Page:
Piech adds to the drama at Volkswagen

Former chairman claims he warned VW’s supervisory board of scandal involving diesel engines in March 2015

Pulling VW out of near-bankruptcy in the early 1990s, Ferdinand Piech began investing billions of dollars, deutschmarks and eventually euro in research and development and the buying up of other brands

Pulling VW out of near-bankruptcy in the early 1990s, Ferdinand Piech began investing billions of dollars, deutschmarks and eventually euro in research and development and the buying up of other brands

 

The Volkswagen diesel scandal has taken a Shakespearian twist. Former chairman Ferdinand Piech has claimed that he warned the company’s supervisory board of a prospective scandal involving its diesel engines in March 2015, mere weeks before we has ousted in a boardroom coup.

Piech is the man largely responsible for the sprawling Volkswagen Group as we know it. A grandson of Ferdinand Porsche who designed the VW Beetle, he made his name in the 1960s and 1970s as the driving force behind the legendary Porsche 917 racing car, before moving on to Audi. There he turned a largely-forgotten and ignored brand into a burgeoning premium-badge powerhouse, before becoming chief executive of the broader VW Group.

Pulling VW out of near-bankruptcy in the early 1990s, Piech began investing billions of dollars, deutschmarks and eventually euro in research and development and the buying up of other brands. Skoda, Seat, Bentley, Lamborghini, Bugatti and Porsche all became VW outposts under his watch. In turn, the car firm went for almost a basket-case to vying for the most powerful and productive car-maker in the world.

Piech’s claim now is that he raised the potential of a diesel-cheating scandal at a supervisory board meeting in 2015, six months before the scandal went public. According to German newspaper Bild Am Sonntag, Piech was tipped off that engineers had been cheating the data by an Israeli security firm.

This meeting would have taken place at a time when Piech was trying to have Martin Winterkorn ousted as VW’s CEO and replaced with then Porsche boss Matthias Mueller. For possibly the first time in his professional life, Piech lost the struggle and was himself removed as chairman of the supervisory board. Winterkorn carried on as VW’s chief, but then had to resign following the revelation that VW had been cheating on its diesel emissions test. He was replaced by… Matthias Mueller.

For its part, Volkswagen is rejecting Piech’s allegations, saying in a statement that “the supervisory board of Volkswagen AG emphatically repudiates the assertions made by Ferdinand Piech as reported recently in the media. The board of management will carefully weigh the possibility of measures and claims against Mr Piech.”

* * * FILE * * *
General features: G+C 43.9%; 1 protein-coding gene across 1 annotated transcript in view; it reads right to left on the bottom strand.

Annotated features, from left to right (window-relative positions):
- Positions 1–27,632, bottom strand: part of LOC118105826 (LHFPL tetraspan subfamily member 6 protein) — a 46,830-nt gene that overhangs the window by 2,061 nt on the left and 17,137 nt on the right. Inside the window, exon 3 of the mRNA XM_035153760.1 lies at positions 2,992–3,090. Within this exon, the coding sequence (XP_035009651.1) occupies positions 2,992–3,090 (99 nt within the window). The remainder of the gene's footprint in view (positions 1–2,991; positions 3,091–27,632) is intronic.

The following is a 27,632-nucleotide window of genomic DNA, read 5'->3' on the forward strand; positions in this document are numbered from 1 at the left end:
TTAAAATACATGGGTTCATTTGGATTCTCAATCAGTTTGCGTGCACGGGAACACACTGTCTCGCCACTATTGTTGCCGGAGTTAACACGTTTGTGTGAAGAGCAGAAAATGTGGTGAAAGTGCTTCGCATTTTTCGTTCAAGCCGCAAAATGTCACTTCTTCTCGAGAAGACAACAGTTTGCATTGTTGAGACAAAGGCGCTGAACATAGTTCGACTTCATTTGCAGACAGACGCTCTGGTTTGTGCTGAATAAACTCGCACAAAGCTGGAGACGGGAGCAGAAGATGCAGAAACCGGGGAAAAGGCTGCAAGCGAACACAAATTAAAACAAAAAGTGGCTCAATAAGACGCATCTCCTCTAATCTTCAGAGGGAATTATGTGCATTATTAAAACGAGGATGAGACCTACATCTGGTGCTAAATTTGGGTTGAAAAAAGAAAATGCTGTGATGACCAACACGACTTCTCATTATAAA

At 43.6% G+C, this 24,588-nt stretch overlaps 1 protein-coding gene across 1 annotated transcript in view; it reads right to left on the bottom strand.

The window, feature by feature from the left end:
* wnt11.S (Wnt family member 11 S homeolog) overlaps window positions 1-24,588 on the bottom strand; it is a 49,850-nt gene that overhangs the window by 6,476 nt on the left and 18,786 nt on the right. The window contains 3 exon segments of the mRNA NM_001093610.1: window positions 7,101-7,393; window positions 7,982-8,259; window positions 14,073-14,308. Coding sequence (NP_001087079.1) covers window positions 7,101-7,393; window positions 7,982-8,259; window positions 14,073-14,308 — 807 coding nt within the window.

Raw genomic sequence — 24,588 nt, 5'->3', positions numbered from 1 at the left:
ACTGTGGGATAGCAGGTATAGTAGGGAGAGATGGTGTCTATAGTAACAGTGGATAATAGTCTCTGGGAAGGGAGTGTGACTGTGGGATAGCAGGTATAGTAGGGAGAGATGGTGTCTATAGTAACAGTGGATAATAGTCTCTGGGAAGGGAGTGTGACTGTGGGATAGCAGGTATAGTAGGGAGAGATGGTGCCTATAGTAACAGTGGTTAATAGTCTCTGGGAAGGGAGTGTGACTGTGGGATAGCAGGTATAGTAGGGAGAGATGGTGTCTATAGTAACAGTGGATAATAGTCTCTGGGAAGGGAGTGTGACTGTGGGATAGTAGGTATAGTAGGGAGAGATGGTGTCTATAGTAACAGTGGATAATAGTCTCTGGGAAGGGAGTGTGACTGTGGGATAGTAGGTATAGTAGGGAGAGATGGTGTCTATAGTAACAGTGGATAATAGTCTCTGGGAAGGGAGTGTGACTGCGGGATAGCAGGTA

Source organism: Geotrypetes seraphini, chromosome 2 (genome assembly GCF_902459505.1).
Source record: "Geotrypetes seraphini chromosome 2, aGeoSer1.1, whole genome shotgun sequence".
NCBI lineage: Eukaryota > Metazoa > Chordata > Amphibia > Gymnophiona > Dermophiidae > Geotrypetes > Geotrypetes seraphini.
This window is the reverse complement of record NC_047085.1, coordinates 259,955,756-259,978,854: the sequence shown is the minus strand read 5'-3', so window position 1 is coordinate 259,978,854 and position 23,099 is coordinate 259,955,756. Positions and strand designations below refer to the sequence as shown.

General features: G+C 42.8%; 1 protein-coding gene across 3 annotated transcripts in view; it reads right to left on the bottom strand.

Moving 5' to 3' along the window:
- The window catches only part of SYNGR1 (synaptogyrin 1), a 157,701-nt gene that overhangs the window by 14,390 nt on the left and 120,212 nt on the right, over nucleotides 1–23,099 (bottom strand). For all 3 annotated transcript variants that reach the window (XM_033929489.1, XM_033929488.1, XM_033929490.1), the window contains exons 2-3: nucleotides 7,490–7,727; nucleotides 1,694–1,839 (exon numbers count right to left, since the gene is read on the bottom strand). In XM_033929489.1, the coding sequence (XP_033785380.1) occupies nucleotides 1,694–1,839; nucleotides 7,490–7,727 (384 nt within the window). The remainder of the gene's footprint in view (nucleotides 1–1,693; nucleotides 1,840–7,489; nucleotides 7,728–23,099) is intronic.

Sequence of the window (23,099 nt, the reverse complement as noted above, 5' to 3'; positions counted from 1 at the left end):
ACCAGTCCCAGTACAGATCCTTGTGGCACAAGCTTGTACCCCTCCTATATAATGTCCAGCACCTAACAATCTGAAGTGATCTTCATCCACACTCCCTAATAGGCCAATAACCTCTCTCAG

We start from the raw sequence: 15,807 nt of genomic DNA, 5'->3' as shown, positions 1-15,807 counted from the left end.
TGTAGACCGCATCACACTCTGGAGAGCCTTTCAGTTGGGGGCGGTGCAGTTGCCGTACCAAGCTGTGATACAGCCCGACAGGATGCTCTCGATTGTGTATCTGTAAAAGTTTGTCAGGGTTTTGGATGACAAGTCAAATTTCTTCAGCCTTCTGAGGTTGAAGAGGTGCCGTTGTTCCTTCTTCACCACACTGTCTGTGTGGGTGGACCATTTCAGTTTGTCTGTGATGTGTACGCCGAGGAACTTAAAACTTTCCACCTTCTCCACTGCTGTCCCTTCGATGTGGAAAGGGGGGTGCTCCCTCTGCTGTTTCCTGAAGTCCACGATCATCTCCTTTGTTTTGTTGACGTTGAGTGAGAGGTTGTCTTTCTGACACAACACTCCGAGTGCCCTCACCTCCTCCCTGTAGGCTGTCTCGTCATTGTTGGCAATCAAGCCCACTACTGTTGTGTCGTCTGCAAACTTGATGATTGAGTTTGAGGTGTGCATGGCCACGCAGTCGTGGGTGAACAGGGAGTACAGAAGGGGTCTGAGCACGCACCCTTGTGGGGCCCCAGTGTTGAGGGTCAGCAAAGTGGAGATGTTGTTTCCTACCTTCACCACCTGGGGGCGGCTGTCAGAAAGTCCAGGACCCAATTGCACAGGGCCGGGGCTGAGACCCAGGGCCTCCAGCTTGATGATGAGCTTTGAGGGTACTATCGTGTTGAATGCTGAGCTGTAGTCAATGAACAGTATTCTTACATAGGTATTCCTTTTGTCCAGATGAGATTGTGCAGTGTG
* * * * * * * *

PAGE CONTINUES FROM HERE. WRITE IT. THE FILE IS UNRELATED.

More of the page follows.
One has to wonder at the timing of Piech’s revelation, not least the tantalising inclusion of Israeli revelations. It has been all but 18 months since the revelation of VW’s cheating, and Winterkorn has not only long since fallen, but now faces possible criminal prosecution. Why did Piech wait so long to make the allegations?

With Piech in the role of a supposedly vanquished foe, returning to reassert his authority, one suspects we’ll need a third, fourth and fifth act, and perhaps an epilogue, before who is villain and who is hero is decided.

The Irish Times Logo
Commenting on The Irish Times has changed. To comment you must now be an Irish Times subscriber.
SUBSCRIBE
GO BACK
Error Image
The account details entered are not currently associated with an Irish Times subscription. Please subscribe to sign in to comment.
Comment Sign In

Forgot password?
The Irish Times Logo
Thank you
You should receive instructions for resetting your password. When you have reset your password, you can Sign In.
The Irish Times Logo
Please choose a screen name. This name will appear beside any comments you post. Your screen name should follow the standards set out in our community standards.
Screen Name Selection

Hello

Please choose a screen name. This name will appear beside any comments you post. Your screen name should follow the standards set out in our community standards.

The Irish Times Logo
Commenting on The Irish Times has changed. To comment you must now be an Irish Times subscriber.
SUBSCRIBE
Forgot Password
Please enter your email address so we can send you a link to reset your password.

Sign In

Your Comments
We reserve the right to remove any content at any time from this Community, including without limitation if it violates the Community Standards. We ask that you report content that you in good faith believe violates the above rules by clicking the Flag link next to the offending comment or by filling out this form. New comments are only accepted for 3 days from the date of publication.